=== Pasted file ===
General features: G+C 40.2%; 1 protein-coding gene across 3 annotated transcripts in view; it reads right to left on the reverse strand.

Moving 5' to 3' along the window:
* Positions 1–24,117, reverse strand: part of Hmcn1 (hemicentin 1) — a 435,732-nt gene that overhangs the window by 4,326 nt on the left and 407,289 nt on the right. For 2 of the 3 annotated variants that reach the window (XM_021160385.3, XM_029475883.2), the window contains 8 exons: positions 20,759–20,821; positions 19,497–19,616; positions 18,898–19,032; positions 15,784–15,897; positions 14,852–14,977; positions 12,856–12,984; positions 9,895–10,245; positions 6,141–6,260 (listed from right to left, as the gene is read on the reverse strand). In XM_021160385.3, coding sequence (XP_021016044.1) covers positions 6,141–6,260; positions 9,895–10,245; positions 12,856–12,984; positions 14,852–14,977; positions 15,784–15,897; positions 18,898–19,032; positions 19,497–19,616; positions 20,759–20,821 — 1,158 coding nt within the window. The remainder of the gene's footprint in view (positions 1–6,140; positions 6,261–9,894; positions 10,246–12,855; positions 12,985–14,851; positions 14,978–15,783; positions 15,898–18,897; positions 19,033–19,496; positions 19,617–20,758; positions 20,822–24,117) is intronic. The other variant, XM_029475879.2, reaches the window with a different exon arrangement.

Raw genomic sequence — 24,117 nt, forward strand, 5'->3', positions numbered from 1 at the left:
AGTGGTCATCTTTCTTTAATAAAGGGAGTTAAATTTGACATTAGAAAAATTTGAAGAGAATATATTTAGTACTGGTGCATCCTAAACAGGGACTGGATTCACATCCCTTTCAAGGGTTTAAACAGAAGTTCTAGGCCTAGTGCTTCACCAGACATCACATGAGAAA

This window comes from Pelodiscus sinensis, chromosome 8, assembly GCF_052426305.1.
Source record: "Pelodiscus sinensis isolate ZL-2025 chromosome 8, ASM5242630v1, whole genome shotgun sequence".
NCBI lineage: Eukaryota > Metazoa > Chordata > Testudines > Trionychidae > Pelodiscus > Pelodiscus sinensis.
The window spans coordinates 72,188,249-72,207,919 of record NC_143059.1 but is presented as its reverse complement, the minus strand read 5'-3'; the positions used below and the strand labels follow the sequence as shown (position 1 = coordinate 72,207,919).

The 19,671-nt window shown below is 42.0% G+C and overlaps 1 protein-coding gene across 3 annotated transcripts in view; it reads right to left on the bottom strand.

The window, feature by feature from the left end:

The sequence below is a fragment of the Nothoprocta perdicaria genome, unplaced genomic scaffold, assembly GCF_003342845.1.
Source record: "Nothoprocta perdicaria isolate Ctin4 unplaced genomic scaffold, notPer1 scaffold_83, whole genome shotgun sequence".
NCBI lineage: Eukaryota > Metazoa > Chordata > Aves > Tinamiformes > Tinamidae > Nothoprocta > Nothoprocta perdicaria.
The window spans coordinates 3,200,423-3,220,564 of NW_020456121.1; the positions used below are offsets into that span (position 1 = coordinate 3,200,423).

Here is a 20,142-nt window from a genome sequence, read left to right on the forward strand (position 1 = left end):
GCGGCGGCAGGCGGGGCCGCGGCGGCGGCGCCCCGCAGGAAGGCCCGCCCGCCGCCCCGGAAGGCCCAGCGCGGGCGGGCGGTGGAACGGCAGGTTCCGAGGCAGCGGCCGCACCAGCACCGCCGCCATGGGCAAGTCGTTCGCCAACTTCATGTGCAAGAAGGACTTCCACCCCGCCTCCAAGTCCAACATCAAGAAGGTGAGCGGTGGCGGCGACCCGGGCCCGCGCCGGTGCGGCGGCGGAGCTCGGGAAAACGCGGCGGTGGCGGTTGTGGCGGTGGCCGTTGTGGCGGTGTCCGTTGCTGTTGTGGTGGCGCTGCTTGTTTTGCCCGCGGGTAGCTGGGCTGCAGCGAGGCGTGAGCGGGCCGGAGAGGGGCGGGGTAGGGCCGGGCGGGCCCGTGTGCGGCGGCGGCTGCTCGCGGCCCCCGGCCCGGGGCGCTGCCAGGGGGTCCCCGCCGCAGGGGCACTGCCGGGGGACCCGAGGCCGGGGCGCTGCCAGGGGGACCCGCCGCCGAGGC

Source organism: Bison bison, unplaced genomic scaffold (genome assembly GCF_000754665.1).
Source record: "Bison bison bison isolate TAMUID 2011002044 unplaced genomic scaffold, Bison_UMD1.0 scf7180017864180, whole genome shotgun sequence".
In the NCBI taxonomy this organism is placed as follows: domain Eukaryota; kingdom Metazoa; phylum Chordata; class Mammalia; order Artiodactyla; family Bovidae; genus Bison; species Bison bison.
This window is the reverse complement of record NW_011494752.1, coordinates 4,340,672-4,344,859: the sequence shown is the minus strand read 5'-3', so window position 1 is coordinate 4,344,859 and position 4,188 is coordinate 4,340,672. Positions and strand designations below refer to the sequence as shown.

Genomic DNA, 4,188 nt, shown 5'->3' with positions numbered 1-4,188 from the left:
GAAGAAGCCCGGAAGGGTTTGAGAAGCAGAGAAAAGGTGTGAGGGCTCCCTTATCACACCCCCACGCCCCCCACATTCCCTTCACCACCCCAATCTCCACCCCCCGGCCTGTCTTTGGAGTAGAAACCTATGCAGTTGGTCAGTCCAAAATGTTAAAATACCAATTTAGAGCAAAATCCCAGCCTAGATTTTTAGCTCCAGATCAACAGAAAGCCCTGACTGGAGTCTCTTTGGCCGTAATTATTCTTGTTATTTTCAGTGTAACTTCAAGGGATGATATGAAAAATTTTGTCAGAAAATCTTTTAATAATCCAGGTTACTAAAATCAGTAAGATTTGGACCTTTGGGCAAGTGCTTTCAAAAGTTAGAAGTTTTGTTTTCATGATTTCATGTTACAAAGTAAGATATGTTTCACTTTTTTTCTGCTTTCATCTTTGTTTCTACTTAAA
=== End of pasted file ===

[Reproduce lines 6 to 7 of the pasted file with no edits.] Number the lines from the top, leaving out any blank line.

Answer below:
This window comes from Pelodiscus sinensis, chromosome 8, assembly GCF_052426305.1.
Source record: "Pelodiscus sinensis isolate ZL-2025 chromosome 8, ASM5242630v1, whole genome shotgun sequence".